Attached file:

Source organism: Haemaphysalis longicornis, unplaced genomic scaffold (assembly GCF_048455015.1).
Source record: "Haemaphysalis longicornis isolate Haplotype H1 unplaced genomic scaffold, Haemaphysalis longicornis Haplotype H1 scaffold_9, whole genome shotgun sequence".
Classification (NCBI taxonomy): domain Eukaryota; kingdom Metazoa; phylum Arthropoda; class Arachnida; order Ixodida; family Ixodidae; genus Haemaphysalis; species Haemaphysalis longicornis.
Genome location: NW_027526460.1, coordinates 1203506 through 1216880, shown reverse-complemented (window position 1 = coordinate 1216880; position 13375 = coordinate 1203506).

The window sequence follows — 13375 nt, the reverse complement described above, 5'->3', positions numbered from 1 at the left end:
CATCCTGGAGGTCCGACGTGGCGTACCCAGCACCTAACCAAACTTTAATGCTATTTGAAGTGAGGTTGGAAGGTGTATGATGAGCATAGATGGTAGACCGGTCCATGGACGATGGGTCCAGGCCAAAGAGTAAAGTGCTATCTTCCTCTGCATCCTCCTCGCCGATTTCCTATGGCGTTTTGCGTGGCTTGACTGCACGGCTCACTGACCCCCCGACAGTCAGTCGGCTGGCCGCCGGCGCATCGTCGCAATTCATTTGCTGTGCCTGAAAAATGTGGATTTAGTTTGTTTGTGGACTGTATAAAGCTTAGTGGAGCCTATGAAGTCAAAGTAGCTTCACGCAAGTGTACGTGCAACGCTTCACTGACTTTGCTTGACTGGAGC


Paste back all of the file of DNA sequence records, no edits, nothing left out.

Source organism: Haemaphysalis longicornis, unplaced genomic scaffold (assembly GCF_048455015.1).
Source record: "Haemaphysalis longicornis isolate Haplotype H1 unplaced genomic scaffold, Haemaphysalis longicornis Haplotype H1 scaffold_9, whole genome shotgun sequence".
Classification (NCBI taxonomy): domain Eukaryota; kingdom Metazoa; phylum Arthropoda; class Arachnida; order Ixodida; family Ixodidae; genus Haemaphysalis; species Haemaphysalis longicornis.
Genome location: NW_027526460.1, coordinates 1203506 through 1216880, shown reverse-complemented (window position 1 = coordinate 1216880; position 13375 = coordinate 1203506).

The window sequence follows — 13375 nt, the reverse complement described above, 5'->3', positions numbered from 1 at the left end:
CATCCTGGAGGTCCGACGTGGCGTACCCAGCACCTAACCAAACTTTAATGCTATTTGAAGTGAGGTTGGAAGGTGTATGATGAGCATAGATGGTAGACCGGTCCATGGACGATGGGTCCAGGCCAAAGAGTAAAGTGCTATCTTCCTCTGCATCCTCCTCGCCGATTTCCTATGGCGTTTTGCGTGGCTTGACTGCACGGCTCACTGACCCCCCGACAGTCAGTCGGCTGGCCGCCGGCGCATCGTCGCAATTCATTTGCTGTGCCTGAAAAATGTGGATTTAGTTTGTTTGTGGACTGTATAAAGCTTAGTGGAGCCTATGAAGTCAAAGTAGCTTCACGCAAGTGTACGTGCAACGCTTCACTGACTTTGCTTGACTGGAGC